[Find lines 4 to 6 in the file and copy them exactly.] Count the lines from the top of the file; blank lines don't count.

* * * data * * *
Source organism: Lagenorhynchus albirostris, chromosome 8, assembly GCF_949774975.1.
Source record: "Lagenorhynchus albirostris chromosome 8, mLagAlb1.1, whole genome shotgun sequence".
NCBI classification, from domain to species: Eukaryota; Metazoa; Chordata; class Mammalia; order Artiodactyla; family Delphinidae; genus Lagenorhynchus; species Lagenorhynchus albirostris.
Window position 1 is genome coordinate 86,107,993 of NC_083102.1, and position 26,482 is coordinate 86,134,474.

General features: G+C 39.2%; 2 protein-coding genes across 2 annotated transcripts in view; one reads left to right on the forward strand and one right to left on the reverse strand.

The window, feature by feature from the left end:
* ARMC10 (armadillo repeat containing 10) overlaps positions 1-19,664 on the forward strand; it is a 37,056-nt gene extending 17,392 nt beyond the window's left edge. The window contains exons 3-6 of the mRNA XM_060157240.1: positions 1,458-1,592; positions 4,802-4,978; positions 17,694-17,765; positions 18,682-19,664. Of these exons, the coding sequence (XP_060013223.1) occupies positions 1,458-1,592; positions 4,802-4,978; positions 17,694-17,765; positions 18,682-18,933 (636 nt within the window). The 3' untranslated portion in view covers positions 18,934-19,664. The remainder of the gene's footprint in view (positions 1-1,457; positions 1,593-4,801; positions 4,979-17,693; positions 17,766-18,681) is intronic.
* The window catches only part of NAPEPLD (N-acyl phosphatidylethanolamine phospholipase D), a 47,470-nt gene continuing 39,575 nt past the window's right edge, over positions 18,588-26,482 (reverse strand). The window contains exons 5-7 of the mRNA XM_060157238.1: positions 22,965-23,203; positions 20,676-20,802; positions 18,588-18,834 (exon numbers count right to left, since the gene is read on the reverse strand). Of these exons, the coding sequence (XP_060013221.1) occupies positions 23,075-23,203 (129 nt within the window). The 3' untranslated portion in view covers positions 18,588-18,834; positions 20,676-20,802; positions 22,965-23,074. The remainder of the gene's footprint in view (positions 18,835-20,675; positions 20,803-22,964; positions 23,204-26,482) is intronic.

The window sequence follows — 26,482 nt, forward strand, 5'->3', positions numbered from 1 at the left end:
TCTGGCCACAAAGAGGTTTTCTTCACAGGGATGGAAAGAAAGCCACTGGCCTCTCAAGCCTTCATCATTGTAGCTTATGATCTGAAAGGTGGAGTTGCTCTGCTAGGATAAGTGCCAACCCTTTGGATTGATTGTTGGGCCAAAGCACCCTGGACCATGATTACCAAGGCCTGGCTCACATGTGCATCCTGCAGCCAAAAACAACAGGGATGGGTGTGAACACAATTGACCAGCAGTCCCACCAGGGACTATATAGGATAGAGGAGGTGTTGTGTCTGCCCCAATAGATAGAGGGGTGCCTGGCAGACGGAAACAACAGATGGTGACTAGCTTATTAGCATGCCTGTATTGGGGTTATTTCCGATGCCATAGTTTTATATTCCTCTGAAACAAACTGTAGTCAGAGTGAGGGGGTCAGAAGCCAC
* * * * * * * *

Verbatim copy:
Window position 1 is genome coordinate 86,107,993 of NC_083102.1, and position 26,482 is coordinate 86,134,474.

General features: G+C 39.2%; 2 protein-coding genes across 2 annotated transcripts in view; one reads left to right on the forward strand and one right to left on the reverse strand.

The window, feature by feature from the left end: